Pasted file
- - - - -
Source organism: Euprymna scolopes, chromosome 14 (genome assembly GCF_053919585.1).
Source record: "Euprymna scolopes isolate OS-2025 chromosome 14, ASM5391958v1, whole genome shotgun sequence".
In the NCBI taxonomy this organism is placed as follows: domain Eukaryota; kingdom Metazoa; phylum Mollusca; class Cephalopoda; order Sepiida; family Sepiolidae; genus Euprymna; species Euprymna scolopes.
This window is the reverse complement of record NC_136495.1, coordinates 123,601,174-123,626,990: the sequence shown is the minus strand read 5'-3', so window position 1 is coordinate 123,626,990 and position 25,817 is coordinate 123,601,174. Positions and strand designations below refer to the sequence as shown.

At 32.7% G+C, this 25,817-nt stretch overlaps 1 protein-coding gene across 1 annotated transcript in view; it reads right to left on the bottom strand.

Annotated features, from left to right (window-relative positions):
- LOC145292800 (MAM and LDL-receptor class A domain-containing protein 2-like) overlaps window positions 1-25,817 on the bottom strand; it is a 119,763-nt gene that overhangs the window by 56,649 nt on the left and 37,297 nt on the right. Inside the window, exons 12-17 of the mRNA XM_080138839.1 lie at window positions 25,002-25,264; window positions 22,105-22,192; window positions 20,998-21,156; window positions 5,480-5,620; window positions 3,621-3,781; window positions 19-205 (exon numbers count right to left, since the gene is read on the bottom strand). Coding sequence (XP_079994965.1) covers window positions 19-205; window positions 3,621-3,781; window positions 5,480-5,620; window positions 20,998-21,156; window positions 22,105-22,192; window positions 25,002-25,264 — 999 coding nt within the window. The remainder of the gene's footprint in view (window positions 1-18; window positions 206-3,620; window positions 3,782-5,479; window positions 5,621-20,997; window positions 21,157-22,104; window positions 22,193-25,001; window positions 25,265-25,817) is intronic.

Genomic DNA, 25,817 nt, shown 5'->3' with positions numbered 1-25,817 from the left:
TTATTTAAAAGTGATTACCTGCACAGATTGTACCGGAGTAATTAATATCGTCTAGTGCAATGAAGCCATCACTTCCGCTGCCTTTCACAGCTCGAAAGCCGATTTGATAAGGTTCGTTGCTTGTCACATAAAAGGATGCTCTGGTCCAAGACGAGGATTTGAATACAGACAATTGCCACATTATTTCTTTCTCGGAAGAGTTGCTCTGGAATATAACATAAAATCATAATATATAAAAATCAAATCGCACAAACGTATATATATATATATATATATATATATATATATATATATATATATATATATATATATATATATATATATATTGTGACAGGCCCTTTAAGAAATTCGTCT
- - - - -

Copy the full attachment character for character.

Source organism: Euprymna scolopes, chromosome 14 (genome assembly GCF_053919585.1).
Source record: "Euprymna scolopes isolate OS-2025 chromosome 14, ASM5391958v1, whole genome shotgun sequence".
In the NCBI taxonomy this organism is placed as follows: domain Eukaryota; kingdom Metazoa; phylum Mollusca; class Cephalopoda; order Sepiida; family Sepiolidae; genus Euprymna; species Euprymna scolopes.
This window is the reverse complement of record NC_136495.1, coordinates 123,601,174-123,626,990: the sequence shown is the minus strand read 5'-3', so window position 1 is coordinate 123,626,990 and position 25,817 is coordinate 123,601,174. Positions and strand designations below refer to the sequence as shown.

At 32.7% G+C, this 25,817-nt stretch overlaps 1 protein-coding gene across 1 annotated transcript in view; it reads right to left on the bottom strand.

Annotated features, from left to right (window-relative positions):
- LOC145292800 (MAM and LDL-receptor class A domain-containing protein 2-like) overlaps window positions 1-25,817 on the bottom strand; it is a 119,763-nt gene that overhangs the window by 56,649 nt on the left and 37,297 nt on the right. Inside the window, exons 12-17 of the mRNA XM_080138839.1 lie at window positions 25,002-25,264; window positions 22,105-22,192; window positions 20,998-21,156; window positions 5,480-5,620; window positions 3,621-3,781; window positions 19-205 (exon numbers count right to left, since the gene is read on the bottom strand). Coding sequence (XP_079994965.1) covers window positions 19-205; window positions 3,621-3,781; window positions 5,480-5,620; window positions 20,998-21,156; window positions 22,105-22,192; window positions 25,002-25,264 — 999 coding nt within the window. The remainder of the gene's footprint in view (window positions 1-18; window positions 206-3,620; window positions 3,782-5,479; window positions 5,621-20,997; window positions 21,157-22,104; window positions 22,193-25,001; window positions 25,265-25,817) is intronic.

Genomic DNA, 25,817 nt, shown 5'->3' with positions numbered 1-25,817 from the left:
TTATTTAAAAGTGATTACCTGCACAGATTGTACCGGAGTAATTAATATCGTCTAGTGCAATGAAGCCATCACTTCCGCTGCCTTTCACAGCTCGAAAGCCGATTTGATAAGGTTCGTTGCTTGTCACATAAAAGGATGCTCTGGTCCAAGACGAGGATTTGAATACAGACAATTGCCACATTATTTCTTTCTCGGAAGAGTTGCTCTGGAATATAACATAAAATCATAATATATAAAAATCAAATCGCACAAACGTATATATATATATATATATATATATATATATATATATATATATATATATATATATATATATATATATATATTGTGACAGGCCCTTTAAGAAATTCGTCT